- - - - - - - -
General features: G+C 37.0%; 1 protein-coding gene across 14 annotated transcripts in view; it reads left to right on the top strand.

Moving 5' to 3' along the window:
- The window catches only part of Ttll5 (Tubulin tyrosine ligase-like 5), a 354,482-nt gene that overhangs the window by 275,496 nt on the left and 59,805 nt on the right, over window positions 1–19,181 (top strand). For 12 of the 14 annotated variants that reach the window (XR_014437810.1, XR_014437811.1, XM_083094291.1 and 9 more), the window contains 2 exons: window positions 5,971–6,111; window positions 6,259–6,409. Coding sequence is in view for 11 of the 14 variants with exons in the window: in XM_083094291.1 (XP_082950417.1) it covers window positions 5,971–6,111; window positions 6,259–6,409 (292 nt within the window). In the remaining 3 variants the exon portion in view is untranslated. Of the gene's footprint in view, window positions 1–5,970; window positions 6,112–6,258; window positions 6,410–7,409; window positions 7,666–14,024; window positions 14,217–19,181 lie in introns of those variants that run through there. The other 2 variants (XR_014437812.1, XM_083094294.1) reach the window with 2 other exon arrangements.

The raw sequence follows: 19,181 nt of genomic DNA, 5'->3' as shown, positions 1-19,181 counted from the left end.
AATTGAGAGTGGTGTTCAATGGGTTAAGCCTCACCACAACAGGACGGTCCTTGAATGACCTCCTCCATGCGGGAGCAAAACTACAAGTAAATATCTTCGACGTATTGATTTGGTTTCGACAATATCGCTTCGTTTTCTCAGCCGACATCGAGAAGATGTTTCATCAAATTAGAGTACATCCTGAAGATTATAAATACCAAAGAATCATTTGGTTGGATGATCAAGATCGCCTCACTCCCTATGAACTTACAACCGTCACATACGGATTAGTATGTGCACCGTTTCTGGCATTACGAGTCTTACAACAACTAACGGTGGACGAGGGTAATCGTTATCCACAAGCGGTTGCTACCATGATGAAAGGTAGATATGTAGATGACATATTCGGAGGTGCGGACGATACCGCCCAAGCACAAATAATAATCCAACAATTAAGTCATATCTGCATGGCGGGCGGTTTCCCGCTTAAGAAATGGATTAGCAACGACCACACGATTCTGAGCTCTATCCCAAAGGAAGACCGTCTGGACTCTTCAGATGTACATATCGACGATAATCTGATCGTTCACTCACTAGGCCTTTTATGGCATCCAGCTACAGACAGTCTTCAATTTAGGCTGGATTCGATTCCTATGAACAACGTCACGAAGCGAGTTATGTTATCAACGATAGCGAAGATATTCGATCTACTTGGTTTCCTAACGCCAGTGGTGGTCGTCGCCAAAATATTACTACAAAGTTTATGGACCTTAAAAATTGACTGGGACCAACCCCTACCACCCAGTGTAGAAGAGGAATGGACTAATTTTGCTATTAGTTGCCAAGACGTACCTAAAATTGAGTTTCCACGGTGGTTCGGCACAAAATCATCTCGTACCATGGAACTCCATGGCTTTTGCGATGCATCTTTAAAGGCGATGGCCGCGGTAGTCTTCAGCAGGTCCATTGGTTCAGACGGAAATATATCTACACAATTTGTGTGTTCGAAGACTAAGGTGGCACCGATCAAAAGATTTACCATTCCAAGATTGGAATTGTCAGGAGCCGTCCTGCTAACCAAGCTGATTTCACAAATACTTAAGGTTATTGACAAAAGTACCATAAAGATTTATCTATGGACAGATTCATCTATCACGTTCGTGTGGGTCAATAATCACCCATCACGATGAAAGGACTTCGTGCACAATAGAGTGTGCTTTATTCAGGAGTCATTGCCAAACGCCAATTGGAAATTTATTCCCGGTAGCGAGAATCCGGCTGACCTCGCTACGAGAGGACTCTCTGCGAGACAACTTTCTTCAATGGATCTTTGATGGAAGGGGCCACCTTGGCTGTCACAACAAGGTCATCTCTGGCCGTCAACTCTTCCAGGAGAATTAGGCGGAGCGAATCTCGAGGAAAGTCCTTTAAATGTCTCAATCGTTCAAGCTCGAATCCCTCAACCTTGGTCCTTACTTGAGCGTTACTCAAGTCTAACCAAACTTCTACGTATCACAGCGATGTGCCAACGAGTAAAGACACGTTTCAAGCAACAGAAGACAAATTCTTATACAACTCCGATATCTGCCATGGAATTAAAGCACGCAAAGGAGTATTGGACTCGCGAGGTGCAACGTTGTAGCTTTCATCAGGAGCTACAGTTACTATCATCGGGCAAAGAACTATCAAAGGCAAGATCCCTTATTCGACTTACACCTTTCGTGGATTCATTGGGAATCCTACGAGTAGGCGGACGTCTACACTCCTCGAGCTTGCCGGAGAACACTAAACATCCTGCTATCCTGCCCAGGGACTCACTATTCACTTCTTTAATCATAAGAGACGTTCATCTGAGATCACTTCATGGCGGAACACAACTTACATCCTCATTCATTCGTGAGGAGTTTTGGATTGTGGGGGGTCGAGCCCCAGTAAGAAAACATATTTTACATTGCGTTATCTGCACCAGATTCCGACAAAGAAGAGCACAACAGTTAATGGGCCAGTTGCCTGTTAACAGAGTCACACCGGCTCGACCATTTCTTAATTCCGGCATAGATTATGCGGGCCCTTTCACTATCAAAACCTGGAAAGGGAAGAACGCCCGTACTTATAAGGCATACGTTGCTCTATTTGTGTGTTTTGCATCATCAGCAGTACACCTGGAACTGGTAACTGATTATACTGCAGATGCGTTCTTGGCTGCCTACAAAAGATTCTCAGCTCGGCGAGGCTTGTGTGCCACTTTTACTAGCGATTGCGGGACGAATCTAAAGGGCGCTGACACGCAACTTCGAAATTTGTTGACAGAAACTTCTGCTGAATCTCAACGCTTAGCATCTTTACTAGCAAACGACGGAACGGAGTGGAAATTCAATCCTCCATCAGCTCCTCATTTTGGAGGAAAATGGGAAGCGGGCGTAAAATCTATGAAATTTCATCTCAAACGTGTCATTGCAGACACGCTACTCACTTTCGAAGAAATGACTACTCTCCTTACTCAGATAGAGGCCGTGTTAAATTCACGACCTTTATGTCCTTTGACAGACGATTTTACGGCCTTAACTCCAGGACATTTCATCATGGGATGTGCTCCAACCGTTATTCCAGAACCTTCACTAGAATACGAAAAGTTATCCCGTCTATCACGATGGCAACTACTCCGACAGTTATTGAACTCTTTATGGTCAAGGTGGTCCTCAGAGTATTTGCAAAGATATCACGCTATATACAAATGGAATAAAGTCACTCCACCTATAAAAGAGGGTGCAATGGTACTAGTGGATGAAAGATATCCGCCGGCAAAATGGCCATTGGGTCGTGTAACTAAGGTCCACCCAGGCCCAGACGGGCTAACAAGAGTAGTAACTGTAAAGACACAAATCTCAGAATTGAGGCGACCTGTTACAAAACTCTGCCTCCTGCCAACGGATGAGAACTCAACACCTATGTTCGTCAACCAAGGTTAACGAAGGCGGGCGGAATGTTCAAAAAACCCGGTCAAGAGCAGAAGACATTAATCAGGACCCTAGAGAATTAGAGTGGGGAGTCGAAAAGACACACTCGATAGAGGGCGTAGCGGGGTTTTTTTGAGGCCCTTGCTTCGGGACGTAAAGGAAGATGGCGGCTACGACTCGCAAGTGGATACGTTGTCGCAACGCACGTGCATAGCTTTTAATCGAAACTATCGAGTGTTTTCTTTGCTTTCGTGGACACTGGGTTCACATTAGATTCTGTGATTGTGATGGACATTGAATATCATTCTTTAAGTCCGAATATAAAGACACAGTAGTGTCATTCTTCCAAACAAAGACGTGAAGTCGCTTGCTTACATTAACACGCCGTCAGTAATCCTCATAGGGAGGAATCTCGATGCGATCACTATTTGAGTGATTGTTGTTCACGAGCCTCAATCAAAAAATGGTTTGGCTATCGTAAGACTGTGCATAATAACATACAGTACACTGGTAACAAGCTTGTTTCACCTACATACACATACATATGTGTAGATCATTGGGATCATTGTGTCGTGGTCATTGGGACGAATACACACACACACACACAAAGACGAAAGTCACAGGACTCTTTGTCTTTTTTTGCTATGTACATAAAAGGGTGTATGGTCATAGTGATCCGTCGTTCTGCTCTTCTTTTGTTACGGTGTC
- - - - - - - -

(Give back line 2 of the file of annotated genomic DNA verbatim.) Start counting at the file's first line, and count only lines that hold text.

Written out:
Moving 5' to 3' along the window: